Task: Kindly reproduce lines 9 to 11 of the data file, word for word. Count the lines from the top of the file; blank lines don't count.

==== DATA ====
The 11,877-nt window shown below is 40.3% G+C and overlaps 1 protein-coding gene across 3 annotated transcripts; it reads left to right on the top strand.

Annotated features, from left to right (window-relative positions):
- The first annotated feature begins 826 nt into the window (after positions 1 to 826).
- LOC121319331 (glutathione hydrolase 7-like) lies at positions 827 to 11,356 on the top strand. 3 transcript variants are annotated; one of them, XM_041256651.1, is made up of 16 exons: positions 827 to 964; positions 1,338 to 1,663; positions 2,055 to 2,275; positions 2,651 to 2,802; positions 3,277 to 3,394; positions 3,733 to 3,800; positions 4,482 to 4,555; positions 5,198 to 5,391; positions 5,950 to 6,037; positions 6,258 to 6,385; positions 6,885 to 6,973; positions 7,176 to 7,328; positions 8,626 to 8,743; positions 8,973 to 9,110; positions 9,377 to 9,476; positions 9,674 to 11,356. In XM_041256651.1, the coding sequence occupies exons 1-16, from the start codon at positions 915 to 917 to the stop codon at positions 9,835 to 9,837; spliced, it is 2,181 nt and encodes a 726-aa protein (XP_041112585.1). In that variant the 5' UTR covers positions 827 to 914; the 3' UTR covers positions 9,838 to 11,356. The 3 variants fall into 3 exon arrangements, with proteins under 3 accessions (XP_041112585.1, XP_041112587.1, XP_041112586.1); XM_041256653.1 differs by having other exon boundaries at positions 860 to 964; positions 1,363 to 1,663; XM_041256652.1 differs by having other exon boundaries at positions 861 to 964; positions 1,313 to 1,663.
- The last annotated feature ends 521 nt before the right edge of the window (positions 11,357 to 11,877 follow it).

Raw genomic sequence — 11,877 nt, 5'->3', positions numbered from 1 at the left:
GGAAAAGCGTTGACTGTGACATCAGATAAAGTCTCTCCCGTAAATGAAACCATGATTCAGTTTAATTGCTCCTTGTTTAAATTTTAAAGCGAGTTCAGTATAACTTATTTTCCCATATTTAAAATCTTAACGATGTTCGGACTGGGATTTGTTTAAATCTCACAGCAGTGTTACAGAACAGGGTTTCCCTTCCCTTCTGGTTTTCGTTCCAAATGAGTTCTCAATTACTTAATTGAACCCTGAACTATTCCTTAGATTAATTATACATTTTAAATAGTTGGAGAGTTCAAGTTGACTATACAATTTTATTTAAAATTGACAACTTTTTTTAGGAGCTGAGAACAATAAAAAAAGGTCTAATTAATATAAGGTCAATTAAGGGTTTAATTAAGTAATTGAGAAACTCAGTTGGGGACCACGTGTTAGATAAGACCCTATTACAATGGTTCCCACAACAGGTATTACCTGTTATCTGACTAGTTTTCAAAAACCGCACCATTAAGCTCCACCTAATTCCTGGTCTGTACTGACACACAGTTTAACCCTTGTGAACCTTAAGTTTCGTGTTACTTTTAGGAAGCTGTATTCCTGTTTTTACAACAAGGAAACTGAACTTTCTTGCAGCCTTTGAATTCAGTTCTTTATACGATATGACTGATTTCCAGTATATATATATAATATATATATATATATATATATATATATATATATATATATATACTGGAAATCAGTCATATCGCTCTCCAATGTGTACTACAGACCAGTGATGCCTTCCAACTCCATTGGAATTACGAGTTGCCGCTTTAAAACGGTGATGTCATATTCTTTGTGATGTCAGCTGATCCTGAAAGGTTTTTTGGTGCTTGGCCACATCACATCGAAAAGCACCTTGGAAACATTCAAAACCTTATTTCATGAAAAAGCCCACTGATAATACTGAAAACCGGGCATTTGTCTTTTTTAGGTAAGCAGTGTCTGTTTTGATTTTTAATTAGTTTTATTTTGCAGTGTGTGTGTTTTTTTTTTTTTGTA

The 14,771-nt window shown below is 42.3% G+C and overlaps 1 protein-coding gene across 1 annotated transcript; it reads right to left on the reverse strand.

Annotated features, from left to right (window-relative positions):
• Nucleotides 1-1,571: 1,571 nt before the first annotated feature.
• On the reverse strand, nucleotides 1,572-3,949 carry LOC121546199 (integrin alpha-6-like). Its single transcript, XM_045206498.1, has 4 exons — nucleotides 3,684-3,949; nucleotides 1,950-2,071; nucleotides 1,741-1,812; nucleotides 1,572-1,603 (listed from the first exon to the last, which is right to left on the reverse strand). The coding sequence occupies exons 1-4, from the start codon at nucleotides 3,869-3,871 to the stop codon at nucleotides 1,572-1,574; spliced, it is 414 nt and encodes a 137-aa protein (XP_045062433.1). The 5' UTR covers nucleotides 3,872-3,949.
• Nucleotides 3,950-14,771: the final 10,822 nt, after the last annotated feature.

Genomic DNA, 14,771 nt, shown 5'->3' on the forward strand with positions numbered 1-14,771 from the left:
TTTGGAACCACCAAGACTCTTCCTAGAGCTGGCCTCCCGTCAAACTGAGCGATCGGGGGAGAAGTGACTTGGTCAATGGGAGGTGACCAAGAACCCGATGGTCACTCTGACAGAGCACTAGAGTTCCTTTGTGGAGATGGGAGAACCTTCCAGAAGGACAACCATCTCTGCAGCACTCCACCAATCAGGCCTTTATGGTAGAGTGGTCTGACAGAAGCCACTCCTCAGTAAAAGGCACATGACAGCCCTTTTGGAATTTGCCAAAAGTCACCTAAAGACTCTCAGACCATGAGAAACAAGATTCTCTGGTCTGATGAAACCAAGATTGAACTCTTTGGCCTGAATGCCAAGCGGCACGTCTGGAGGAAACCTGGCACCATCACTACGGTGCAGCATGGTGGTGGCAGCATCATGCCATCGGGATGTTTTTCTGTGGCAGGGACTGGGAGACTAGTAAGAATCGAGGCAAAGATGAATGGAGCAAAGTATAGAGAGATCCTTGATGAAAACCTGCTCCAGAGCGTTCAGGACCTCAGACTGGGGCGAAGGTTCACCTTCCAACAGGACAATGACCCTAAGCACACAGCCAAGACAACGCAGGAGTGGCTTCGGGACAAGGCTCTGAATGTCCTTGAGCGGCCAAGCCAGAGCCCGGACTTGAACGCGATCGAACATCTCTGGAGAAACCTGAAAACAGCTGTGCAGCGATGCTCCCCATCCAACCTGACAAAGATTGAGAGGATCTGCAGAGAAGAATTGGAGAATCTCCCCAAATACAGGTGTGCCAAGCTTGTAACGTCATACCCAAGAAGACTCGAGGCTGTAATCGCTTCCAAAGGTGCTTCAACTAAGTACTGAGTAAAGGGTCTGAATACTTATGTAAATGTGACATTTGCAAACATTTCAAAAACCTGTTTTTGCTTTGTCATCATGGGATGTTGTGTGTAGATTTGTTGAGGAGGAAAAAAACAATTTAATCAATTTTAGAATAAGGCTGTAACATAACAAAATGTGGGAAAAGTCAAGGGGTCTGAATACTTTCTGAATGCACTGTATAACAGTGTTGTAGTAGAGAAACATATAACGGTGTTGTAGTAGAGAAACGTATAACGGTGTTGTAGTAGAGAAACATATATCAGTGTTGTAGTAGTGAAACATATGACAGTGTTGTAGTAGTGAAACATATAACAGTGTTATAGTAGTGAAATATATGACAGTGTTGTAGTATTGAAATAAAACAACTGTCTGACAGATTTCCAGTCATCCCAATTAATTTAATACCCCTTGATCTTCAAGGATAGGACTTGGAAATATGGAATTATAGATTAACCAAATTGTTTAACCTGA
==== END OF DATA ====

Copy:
Annotated features, from left to right (window-relative positions):
• Nucleotides 1-1,571: 1,571 nt before the first annotated feature.
• On the reverse strand, nucleotides 1,572-3,949 carry LOC121546199 (integrin alpha-6-like). Its single transcript, XM_045206498.1, has 4 exons — nucleotides 3,684-3,949; nucleotides 1,950-2,071; nucleotides 1,741-1,812; nucleotides 1,572-1,603 (listed from the first exon to the last, which is right to left on the reverse strand). The coding sequence occupies exons 1-4, from the start codon at nucleotides 3,869-3,871 to the stop codon at nucleotides 1,572-1,574; spliced, it is 414 nt and encodes a 137-aa protein (XP_045062433.1). The 5' UTR covers nucleotides 3,872-3,949.